Has the Server Rule Reached its End of Service Date?
“Solicitude for certain current Internet practices fails to acknowledge the troubling effect the server rule has had on creators and copyright owners, particularly photographers, whose works become subject to mass unauthorized and uncompensated exploitation through third-party embedding. By converting the display right into an atrophied appendage of the reproduction right, the server rule ignores Congress’s endeavor to ensure that the full “bundle” of exclusive rights will address evolving modes of exploitation of works.”
Can I get an Amen?
A new paper published in the Columbia Law Journal by Jane C. Ginsburg and Luke Ali Budiarjo anticipates what the internet could look like without the so-called server rule and, in conclusion, asserts that to most users, it would look very much the same but that copyright owners could see a significant improvement in their ability protect their “making available” rights, primarily the right of “public display.”
Simply stated, the server rule holds that when a user embeds code that causes a work to appear on a web page, this conduct never infringes the public display right solely because the user is “pointing” to the file on a server he does not control. The “rule” stems from the 9th Circuit decision in Perfect 10 v. Amazon in 2007 and has generally served as a blanket immunity for this type of linking, most commonly when displaying photographs and other visual works.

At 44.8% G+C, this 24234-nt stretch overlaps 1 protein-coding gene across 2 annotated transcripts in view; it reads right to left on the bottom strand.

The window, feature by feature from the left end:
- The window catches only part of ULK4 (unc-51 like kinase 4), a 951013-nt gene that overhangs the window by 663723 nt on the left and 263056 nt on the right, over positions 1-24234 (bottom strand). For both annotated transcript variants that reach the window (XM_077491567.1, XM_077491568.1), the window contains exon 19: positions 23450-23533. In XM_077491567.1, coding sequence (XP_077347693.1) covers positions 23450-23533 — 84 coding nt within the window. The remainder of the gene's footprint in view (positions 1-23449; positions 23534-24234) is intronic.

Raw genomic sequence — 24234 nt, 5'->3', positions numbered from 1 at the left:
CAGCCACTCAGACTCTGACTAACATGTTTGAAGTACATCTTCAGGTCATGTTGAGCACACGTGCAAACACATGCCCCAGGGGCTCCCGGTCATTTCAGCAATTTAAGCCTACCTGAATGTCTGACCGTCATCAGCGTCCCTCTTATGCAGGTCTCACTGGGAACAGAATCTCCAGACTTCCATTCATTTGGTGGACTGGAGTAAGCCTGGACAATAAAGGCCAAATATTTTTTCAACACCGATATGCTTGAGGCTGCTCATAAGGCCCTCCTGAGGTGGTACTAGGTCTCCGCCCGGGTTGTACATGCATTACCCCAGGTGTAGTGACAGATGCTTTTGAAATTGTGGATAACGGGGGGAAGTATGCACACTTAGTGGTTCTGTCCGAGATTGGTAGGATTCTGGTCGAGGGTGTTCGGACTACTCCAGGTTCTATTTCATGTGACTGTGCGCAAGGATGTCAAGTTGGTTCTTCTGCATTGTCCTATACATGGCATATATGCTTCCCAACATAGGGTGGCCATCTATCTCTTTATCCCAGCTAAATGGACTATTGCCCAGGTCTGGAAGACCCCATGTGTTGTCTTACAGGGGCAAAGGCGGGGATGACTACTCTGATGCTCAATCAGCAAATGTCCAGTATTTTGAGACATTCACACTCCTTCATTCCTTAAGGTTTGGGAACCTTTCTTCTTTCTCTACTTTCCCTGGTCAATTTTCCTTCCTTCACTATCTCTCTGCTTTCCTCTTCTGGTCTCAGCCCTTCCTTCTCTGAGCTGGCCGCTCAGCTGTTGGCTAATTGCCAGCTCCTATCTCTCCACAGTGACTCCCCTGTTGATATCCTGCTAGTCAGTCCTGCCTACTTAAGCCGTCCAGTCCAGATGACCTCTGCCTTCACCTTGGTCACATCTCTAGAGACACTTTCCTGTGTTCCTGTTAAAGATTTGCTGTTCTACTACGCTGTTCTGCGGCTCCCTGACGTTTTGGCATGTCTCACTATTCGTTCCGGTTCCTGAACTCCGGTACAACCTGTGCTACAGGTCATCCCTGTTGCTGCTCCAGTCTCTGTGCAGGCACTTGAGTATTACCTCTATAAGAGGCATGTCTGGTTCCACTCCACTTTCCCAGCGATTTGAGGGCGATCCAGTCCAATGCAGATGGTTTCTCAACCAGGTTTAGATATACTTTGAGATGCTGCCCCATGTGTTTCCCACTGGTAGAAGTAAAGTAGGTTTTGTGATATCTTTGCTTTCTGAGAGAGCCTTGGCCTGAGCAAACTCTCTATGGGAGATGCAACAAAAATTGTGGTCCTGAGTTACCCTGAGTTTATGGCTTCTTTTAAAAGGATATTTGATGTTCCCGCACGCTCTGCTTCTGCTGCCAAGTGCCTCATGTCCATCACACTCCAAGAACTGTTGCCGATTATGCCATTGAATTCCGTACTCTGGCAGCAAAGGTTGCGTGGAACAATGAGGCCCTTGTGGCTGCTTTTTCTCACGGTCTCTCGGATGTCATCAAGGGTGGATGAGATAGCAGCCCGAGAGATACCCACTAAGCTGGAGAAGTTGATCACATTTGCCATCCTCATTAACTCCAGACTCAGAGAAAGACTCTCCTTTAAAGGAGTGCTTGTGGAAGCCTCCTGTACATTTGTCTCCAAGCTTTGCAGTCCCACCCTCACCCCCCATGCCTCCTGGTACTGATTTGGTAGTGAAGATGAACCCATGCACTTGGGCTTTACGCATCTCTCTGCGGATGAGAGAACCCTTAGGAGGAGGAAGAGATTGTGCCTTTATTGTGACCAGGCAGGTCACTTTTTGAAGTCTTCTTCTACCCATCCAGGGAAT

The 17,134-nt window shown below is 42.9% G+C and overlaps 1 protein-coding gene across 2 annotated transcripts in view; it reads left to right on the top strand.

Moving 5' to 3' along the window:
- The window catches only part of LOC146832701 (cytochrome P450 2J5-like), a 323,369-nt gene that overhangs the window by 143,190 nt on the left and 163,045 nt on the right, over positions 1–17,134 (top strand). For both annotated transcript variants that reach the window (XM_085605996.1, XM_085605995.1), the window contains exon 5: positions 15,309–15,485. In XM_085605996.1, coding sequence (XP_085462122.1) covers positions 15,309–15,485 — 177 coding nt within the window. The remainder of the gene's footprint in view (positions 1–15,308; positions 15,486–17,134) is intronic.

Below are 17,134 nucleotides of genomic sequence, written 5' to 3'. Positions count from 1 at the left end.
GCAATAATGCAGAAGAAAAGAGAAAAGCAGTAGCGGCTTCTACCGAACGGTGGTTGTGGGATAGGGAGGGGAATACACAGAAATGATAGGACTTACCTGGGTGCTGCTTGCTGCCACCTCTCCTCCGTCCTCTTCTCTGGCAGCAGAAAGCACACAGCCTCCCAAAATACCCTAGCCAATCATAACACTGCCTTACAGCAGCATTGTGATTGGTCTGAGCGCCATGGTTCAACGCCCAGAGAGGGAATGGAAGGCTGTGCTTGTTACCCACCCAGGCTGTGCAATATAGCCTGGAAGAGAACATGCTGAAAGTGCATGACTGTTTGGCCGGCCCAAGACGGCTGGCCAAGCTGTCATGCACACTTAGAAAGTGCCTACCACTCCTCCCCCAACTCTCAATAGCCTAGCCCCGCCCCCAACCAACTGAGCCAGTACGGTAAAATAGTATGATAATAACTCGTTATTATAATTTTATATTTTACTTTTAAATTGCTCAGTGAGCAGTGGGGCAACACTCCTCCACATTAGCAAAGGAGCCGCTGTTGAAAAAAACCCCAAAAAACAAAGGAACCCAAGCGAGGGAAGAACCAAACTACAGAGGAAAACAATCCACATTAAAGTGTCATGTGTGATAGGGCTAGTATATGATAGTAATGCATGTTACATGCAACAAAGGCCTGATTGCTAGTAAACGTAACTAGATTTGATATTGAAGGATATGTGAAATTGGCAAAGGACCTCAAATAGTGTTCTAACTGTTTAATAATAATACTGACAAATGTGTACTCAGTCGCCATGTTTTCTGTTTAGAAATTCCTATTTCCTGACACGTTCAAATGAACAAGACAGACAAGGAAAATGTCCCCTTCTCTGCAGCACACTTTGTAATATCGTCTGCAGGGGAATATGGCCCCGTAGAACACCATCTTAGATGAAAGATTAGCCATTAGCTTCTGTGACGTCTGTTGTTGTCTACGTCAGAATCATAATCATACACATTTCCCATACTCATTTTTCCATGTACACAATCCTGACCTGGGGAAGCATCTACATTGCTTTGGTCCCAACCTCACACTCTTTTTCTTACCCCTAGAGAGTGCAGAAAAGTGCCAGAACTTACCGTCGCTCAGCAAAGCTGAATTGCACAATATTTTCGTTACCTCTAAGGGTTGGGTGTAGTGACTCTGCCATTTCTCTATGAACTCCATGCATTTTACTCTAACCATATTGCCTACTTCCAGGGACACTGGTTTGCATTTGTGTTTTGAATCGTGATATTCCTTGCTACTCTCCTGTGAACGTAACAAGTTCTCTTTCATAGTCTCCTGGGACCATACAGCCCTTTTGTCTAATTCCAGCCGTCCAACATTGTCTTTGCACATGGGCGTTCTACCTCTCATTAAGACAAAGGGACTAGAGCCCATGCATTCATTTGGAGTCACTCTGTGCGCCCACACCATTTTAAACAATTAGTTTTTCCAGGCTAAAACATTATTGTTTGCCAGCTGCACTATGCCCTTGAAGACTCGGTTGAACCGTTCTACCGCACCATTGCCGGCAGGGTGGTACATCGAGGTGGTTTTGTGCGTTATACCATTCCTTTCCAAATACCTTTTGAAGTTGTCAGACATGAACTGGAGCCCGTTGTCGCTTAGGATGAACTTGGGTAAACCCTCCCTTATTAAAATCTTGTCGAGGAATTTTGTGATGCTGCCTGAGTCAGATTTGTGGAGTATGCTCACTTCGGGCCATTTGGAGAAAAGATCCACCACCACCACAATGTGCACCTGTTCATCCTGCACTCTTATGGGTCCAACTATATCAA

The problem for creators is fairly obvious. When any party causes a work to be publicly displayed without permission, the method by which that display is made is both invisible to viewers of the work and irrelevant with regard to the copyright statute. If you see a photograph on this blog or in a news article, you perceive it as a seamless display in conjunction with the text, and it makes no difference to the owner of that photograph whether I’ve uploaded it to the bit of server space I control or have embedded code to point to the photo on some other server I don’t control.
This meaningless distinction from the photographer’s point of view is what the quote above means by saying the server rule has been “converting the display right into an atrophied appendage of the reproduction right.” Both rights are protected by statute, so the distinction that the infringing use of a work is permitted because “no copy has been made” does not suit any reading of the law.
Ginsburg and Budiarjo reject what they call the “fulminating” of the Electronic Frontier Foundation, which has asserted via amicus brief that any weakening of the “server rule” would (you know the drill) break the internet. And it is important to note that we’re not talking about all forms of linking in this context, though this would not necessarily stop EFF et al from launching a #savelinking campaign if the courts continue to amend their positions on the server rule as they have done lately.
On May 30, photographer Justin Goldman reached a settlement with Time Inc. in the litigation stemming from the unlicensed display of his photograph made by several news media organizations. (See posts here and here.) This settlement follows a decision in a New York District Court in February of 2018 that, according to Ginsburg and Budiarjo, is exemplary of a trend in which the courts have begun to take a more nuanced look at the 2007 Perfect 10 decision and have recognized the effect of the server rule on the display right and the copyright owners of visual works. Judge Katherine B. Forrest concluded in Goldman …